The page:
Tuesday, 31 August 2010

Homeless Clients and Dogs

For many rough sleepers parting with a dog is inconceivable. We know that the relationship between an owner and a dog can be a strong one, providing an emotional bond, personal safety and security, it can alleviate loneliness and even raise self esteem. There are some very good services which support homeless clients to look after their pets, such as The Dogs Trust with their Freedom Project and Hope Project (www.dogstrust.org.uk).
So many hostels still refuse clients with pets, while those that do, have waiting lists.

However there is always more than one side of the story. What about those that have dogs, yet show them very little affection and care? Or clients that are struggling to look after themselves, let alone another being.
Should we be calling the RSPCA or the Dog Warden and what can they actually do? Or should we take matters into our own hands?

(picture by Matthew Halstead http://matthewhalstead.com/ )


  1. In the past I have tried the Dog Warden and the RSPCA, and have been left frustrated. I know of another outreach worker that offered to buy a clients dog in order to get it to a better home. Any other suggestions for future reference would be good.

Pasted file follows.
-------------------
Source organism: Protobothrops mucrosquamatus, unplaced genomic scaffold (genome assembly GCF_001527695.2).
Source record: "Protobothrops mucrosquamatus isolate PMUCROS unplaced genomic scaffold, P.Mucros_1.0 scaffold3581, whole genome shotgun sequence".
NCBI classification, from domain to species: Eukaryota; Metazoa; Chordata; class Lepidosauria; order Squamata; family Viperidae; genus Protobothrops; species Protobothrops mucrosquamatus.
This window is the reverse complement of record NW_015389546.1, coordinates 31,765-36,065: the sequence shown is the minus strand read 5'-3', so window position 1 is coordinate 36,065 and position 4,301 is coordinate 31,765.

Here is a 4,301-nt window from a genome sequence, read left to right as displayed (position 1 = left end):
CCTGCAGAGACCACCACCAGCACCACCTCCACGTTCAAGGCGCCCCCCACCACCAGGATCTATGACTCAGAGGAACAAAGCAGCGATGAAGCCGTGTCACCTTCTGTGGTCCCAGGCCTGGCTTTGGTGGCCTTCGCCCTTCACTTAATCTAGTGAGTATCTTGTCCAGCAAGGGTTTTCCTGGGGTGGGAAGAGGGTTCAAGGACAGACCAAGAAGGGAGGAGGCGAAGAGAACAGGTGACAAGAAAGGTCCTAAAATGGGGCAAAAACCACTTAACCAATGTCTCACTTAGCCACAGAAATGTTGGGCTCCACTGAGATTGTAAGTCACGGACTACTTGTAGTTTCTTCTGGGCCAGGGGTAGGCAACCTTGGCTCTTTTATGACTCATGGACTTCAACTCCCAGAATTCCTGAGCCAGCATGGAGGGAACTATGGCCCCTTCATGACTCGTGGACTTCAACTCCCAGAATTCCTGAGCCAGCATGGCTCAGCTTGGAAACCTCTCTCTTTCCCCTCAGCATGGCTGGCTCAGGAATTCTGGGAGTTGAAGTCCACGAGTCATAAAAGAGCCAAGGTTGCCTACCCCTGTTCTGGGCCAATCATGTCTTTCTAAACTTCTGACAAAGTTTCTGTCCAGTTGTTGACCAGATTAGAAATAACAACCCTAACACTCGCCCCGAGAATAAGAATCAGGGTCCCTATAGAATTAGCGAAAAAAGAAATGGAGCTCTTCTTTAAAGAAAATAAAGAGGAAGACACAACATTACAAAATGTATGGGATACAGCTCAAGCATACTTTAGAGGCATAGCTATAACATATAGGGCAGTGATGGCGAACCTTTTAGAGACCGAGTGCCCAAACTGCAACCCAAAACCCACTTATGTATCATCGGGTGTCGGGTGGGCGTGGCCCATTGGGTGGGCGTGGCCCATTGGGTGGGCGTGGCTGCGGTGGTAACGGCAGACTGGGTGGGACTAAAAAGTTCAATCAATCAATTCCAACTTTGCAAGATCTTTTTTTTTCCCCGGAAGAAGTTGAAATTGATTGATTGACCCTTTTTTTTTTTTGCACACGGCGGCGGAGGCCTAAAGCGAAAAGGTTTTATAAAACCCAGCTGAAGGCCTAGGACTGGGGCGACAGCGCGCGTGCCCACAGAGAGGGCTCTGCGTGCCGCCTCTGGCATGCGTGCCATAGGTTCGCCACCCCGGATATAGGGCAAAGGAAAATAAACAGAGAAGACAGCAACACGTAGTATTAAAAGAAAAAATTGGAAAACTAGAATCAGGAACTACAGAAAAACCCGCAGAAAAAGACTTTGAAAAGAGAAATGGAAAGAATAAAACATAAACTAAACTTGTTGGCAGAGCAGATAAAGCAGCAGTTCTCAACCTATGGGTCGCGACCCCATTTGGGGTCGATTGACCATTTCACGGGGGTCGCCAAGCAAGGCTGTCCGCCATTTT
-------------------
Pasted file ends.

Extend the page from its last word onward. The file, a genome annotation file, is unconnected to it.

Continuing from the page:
2. Good item in the pavement http://bit.ly/bbqmFG

  3. Hi there,

    I work for Dogs Trust - sorry about the delay in commenting.

    To answer your question re irresponsible owners:
    Sadly as in all walks of life there are some people who are unable to provide adequate care for their pets. This can be due to a change in circumstance, a general lack of knowledge or in some cases because the owner is no longer able to cope.

    If you have concerns over the welfare of a client's pet we recommend you firstly raise the issue with the owner directly (where appropriate). If the situation can’t be resolved (eg by seeking veterinary care or behavioural advice) or if it is a clear case of neglect or cruelty, then you should contact the RSPCA directly.

    Under the Animal Welfare Act 2006 all owners must provide their pet(s) with adequate food and fresh drinking water, somewhere suitable to live, proper exercise and access to veterinary treatment. You can find further information on this at Defra.gov.uk.

    Thanks also for including information on our Hope Project. It provides free vet healthcare and welfare advice through a veterinary entitlement card scheme in 84 areas across the UK, and we help hostels set up practical pet policies.

    If you have a client who would like to register their dog on our scheme please email us at hopeproject@dogstrust.org.uk or visit www.dogstrusthopeproject.org.uk.

    Thanks very much for raising the issue of homeless owners and their pets.